We know that many creatures are certainly attuned to their surroundings and other subtle cues that humans might miss. Dogs have been suggested to know a lot of things, like hidden cancers and impending seizures in patients with epilepsy. People also report that they notice changes in their dogs when a storm rolls in, but can dogs tell when there’s going to be a storm?
We would love to have our dogs help us anticipate and plan for severe weather. Perhaps if we are more tuned in to the dogs, we can help each other. Atmospheric pressure drops in the hours preceding a storm. There is scientific suggestion that even insects can alter their patterns and behaviors in response to changes in environment, like atmospheric pressure. Moths and aphids have been documented to have changes associated with pressure change, light cycle, and temperatures 1.
Barometric pressure can cause a response among birds. Natural changes in barometric pressure can precede a storm by 12-24 hours and certain types of birds will alter their feeding behavior in response to experimentally induced barometric pressure drops 2. It stands to reason that other animals in the wild might respond similarly. Mammals such as cows have been shown to have altered birth rates in relation to the barometric pressure for spring calving 3.
Another interesting study found that mice experienced changes in their blood pressure in response to geomagnetic effects associated with a naturally occurring storm 4. Sugar gliders were documented to decrease their activity (a feat for this very energetic species) in order to outlast storms 5.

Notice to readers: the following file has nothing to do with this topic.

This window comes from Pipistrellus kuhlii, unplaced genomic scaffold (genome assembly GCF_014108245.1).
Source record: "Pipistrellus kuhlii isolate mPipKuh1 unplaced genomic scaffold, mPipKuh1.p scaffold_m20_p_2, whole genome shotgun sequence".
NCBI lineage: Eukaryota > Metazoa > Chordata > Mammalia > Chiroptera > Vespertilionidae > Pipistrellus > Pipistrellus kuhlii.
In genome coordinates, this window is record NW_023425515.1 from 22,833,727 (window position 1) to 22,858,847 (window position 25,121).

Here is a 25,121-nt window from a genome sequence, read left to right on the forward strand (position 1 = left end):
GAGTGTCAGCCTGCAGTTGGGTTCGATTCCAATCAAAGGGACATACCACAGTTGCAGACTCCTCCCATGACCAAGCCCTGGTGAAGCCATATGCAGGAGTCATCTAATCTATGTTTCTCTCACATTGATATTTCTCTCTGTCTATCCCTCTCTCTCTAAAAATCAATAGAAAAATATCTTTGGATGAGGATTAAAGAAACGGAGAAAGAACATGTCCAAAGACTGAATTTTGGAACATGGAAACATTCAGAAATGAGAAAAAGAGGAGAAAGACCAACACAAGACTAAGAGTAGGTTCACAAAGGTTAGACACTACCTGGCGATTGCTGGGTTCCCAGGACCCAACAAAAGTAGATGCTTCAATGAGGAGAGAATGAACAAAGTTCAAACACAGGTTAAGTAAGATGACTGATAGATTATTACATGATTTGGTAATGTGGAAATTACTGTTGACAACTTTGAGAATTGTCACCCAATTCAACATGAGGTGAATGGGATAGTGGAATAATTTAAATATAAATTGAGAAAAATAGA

We can deduce that as members of the animal world, our dogs might also be aware of these environmental alterations. But in many of the studied animals, their survival depends on paying attention to these clues and making changes to enhance survival. This is not the case for our dogs, since we make sure that they are safe and protected regardless of the weather.
Probably on a basic level, your dog is aware of changes in atmospheric pressures and geomagnetic effects, but might not need to alter her behavior because of it. As the people who know our dogs the best, however, we are the most likely to see subtle changes in their behavior that could signify a warning and make changes to our behavior to protect us both.
Our partnership with our dogs is already a mutually beneficial one, but we have only just begun to explore its many facets.
Follow me on Facebook to learn more about all animals and laugh at fun photos and heartwarming stories, by clicking here.
- Weather forecasting by insects: modified sexual behaviour in response to atmospheric pressure changes.PLoS One. 2013 Oct 2;8(10):e75004. doi: 10.1371/journal.pone.0075004. eCollection 2013.Pellegrino AC, Peñaflor MF, Nardi C, Bezner-Kerr W, Guglielmo CG, Bento JM, McNeil JN.
- Environment, behavior and physiology: do birds use barometric pressure to predict storms?J Exp Biol. 2013 Jun 1;216(Pt 11):1982-90. doi: 10.1242/jeb.081067.Breuner CW, Sprague RS, Patterson SH, Woods HA.
- Relationships of barometric pressure and environmental temperature with incidence of parturition in beef cows.J Anim Sci. 2012 May;90(5):1583-8. doi: 10.2527/jas.2011-4088. Epub 2011 Dec 6.Troxel TR, Gadberry MS.
- Artificial reproduction of magnetic fields produced by a natural geomagnetic storm increases systolic blood pressure in rats. Int J Biometeorol. 2016 Nov;60(11):1753-1760. Epub 2016 Apr 19. Martínez-Bretón JL, Mendoza B, Miranda-Anaya M, Durán P, Flores-Chávez PL.
- Snoozing through the storm: torpor use during a natural disaster. Sci Rep. 2015 Jun 15;5:11243. doi: 10.1038/srep11243. Nowack J, Rojas AD, Körtner G, Geiser F.